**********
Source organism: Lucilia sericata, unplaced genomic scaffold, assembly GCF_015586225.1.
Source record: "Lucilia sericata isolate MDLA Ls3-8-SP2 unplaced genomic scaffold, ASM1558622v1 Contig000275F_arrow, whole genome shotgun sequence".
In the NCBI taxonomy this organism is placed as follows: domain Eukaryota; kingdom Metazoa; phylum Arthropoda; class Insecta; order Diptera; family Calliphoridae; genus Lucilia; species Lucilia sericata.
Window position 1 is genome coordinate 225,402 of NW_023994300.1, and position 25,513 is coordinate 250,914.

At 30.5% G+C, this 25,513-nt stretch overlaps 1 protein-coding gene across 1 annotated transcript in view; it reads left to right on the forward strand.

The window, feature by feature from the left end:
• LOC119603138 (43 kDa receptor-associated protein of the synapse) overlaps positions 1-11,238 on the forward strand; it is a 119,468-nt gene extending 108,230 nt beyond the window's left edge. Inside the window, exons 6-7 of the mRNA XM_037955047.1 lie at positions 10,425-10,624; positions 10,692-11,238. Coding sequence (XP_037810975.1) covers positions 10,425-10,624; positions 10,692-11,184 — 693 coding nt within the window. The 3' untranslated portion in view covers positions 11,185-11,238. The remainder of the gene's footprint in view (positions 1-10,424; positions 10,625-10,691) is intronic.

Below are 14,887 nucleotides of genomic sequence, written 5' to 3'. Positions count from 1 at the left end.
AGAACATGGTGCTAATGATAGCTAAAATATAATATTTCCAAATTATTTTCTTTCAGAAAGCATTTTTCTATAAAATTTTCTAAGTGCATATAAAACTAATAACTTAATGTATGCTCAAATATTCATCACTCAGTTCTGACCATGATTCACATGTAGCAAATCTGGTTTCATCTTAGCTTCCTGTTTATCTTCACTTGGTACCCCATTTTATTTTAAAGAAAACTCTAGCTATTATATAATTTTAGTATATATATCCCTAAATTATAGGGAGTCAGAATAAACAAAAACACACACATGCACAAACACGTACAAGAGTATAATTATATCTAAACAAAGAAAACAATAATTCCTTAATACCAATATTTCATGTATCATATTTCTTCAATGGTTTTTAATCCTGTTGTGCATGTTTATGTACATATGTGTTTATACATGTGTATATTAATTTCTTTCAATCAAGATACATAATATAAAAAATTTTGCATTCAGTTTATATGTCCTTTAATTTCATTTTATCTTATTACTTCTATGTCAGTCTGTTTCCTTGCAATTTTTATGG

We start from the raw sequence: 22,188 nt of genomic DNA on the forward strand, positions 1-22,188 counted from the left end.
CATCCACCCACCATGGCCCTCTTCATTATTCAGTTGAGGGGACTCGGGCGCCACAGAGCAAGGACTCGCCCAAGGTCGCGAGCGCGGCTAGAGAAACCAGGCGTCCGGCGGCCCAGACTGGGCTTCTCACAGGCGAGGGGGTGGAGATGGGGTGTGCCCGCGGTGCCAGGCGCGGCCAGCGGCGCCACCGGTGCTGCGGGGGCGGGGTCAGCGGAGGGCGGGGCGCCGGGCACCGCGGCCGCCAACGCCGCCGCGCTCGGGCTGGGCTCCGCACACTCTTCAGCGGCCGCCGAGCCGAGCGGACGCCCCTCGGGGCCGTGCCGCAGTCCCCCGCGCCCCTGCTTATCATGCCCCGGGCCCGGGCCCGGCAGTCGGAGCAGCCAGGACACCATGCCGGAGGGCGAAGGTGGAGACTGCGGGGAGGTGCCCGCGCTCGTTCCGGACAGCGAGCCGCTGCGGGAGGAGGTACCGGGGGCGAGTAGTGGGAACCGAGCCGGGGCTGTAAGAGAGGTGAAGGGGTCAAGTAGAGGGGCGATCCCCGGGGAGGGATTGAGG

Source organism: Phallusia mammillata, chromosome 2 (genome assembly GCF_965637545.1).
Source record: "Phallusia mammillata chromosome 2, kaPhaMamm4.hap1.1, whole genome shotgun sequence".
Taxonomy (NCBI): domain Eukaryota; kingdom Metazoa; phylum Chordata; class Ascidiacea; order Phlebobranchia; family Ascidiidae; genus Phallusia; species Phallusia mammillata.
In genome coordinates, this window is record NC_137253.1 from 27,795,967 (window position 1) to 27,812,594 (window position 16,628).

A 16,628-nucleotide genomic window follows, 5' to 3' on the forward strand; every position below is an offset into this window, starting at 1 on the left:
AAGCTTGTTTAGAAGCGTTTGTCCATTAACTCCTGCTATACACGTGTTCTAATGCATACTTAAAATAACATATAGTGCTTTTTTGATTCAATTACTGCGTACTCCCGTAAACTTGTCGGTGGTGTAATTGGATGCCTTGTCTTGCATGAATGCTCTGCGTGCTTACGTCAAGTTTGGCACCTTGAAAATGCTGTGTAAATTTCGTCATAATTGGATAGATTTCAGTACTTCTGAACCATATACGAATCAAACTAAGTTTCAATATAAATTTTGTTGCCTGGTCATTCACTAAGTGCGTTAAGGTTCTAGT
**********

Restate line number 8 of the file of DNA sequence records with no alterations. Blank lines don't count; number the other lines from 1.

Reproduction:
Below are 14,887 nucleotides of genomic sequence, written 5' to 3'. Positions count from 1 at the left end.